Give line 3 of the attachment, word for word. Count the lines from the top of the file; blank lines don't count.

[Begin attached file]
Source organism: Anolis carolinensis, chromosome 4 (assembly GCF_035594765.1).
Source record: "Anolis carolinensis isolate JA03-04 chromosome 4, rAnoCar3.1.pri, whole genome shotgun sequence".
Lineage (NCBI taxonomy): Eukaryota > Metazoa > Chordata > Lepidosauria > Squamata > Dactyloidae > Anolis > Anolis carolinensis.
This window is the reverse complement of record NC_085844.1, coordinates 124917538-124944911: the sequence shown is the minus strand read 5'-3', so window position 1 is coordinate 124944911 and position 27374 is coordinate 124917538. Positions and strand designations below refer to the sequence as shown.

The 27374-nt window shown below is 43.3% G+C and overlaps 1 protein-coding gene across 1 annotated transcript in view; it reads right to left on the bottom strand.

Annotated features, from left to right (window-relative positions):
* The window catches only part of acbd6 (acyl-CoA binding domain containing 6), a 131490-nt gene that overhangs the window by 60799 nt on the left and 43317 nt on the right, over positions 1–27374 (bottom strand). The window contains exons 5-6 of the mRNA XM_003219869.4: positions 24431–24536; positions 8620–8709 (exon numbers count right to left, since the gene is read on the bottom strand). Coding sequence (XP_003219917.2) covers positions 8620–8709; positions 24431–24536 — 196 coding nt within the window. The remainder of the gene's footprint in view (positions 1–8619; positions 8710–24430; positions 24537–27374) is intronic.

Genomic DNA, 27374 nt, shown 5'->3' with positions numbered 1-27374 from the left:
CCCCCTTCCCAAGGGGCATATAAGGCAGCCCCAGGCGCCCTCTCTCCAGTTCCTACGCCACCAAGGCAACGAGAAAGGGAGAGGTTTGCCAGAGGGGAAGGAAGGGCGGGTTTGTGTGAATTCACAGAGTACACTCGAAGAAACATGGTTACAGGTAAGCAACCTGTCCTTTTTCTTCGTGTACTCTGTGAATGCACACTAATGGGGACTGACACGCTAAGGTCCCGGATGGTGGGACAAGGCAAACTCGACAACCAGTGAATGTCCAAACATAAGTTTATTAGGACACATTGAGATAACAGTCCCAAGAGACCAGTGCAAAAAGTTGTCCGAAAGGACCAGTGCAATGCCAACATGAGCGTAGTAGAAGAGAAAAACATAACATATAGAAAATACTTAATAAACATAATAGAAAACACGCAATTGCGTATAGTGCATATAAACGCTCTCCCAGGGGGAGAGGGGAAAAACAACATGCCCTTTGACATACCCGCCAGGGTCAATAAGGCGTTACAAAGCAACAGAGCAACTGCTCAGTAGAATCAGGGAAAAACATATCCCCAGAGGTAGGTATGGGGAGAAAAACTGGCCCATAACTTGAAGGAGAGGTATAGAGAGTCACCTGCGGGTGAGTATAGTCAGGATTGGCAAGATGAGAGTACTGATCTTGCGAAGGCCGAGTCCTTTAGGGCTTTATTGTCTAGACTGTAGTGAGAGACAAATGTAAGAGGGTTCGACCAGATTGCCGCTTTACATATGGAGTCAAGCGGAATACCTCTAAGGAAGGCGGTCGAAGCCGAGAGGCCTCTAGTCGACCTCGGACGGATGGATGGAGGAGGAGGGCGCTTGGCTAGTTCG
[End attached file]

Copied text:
Lineage (NCBI taxonomy): Eukaryota > Metazoa > Chordata > Lepidosauria > Squamata > Dactyloidae > Anolis > Anolis carolinensis.